The laser scanning belongs to non-contact, quick and accurate geodetic observation methods with a highly detailed output. It is a modern progressive method that has found wide application in many engineering areas during last years, [14]. The measurement is in principle the creation of a numerical model from a physical object. The result of the 3D scanning is a point cloud, which has to be processed by the most time-consuming process of geodetic activity. As arch bridges are objects with a length of the order of tens of meters, 3D laser scanning provides sufficient accuracy possibilities and it can be implemented in place quickly and without affecting the flow of traffic on the bridge or underneath. The use of this modern method and subsequent data evaluation using specialized software can provide valuable information on the applicability of this method for imperfection measurement. At the same time, it will reveal their hidden possibilities for further use in creating BIM of bridge structures, so necessary for operations using modern technologies in the not so distant future.

2.3. Comment on the Structural Imperfections

With regard to the complex solution of the problem, the research should also focus on the experimental determination of the real values of structural imperfections within the cross-sections of the arches. In the case of this structure, the most important structural imperfections are the residual stresses in the structural steel due to its heat treatment, rolling and mainly welding. This issue has been investigated by scientists for several decades [15] and there are still new studies specifying the estimated value of residual stresses, or discussing their numerical modelling, e.g., works [16,17,18]. However, the aim of this paper is to point out the possibilities of the alternative consideration of geometric imperfections. Thus, the results below are specifically focused on the imperfections of geometric nature only.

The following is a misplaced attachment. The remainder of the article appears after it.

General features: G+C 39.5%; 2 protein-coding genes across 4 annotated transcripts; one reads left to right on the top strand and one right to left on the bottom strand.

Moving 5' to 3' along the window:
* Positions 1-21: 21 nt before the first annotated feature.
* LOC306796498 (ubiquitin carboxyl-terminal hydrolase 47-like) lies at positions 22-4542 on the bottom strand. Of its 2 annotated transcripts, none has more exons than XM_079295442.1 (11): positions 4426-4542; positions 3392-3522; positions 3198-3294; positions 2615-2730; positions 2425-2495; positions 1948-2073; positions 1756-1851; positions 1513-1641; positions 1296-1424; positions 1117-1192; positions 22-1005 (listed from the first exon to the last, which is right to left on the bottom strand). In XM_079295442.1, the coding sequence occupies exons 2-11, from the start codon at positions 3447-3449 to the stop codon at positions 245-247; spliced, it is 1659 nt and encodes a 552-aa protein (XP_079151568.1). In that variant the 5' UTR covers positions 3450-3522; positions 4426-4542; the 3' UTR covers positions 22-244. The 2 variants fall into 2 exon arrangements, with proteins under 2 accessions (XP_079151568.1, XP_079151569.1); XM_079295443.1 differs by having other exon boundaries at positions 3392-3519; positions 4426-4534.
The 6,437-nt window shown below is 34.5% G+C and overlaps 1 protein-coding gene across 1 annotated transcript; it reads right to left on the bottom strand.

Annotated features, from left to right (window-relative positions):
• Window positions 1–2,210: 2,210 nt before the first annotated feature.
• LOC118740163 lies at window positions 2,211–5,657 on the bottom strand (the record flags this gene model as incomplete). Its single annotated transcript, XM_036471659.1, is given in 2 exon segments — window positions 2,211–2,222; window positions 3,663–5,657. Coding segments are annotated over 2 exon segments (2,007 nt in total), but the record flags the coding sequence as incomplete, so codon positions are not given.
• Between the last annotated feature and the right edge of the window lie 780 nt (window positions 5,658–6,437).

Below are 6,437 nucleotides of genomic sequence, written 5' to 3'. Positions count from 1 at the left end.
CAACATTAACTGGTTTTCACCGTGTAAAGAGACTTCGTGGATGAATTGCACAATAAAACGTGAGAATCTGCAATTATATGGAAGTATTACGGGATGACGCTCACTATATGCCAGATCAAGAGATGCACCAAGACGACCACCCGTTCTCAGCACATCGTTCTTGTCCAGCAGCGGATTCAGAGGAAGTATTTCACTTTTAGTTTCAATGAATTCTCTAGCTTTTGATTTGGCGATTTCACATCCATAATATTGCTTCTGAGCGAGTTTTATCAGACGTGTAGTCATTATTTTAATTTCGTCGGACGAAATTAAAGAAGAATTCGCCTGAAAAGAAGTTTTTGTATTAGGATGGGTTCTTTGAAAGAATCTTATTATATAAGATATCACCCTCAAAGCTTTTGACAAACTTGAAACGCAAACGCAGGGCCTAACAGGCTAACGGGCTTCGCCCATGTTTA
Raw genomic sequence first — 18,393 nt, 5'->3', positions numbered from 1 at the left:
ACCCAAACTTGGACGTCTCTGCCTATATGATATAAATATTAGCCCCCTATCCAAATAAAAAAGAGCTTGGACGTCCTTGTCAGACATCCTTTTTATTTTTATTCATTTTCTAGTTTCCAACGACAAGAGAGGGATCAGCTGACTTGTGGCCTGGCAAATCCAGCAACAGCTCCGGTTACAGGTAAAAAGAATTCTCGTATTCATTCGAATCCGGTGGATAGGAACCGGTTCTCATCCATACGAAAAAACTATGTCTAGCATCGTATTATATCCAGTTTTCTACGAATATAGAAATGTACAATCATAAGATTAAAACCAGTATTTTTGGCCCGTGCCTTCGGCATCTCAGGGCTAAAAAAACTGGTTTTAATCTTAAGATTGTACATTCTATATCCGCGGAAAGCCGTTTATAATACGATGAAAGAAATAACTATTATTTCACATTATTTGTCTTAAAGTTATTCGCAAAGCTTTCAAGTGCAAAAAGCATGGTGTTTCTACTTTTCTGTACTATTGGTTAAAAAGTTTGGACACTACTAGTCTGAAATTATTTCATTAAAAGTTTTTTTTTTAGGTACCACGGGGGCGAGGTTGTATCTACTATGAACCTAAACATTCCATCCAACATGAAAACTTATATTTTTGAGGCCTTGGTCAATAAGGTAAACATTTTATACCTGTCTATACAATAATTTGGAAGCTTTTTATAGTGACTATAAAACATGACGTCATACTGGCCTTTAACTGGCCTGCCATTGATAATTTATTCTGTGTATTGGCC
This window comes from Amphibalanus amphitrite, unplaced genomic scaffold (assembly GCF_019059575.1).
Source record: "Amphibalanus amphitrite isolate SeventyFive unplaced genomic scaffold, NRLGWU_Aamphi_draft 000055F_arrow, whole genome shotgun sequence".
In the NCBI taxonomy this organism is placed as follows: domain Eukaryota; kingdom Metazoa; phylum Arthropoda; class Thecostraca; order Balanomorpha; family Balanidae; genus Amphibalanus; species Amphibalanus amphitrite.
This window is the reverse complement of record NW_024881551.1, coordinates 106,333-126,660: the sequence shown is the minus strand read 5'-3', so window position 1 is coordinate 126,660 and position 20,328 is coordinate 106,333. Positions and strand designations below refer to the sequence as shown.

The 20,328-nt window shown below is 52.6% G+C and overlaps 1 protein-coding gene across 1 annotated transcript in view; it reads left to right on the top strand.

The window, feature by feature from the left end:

3. Pilot Study

3.1. Selected Bridge

The first arch bridge scanned in detail was the railway bridge over the Váh river near Žilina town. The bridge shown in Figure 1 was built in 2000 on the main Slovak railway line as two separated bow-string arch superstructures for each line.
Each main superstructure consists of two steel bow-string girders with a theoretical span length of 112.0 m in an axial distance of 7.1 m. Bottom steel orthotropic deck forms the support for continuous ballast bed. The plate girders are designed from opened symmetrical I-shaped cross-sections of a constant height of 2860 mm almost the entire length of the bridge. The arch has a theoretical rise of 18 metres and it has a rectangular box cross-section with an inner clear dimension of 700 × 600 mm. All the hangers (as well as the diagonals situated between the fourth and seventh hangers) have welded I-shaped cross-sections. The upper truss bracings of the arches are made of hot-rolled sections. Cross-section of the right superstructure is visible in Figure 2.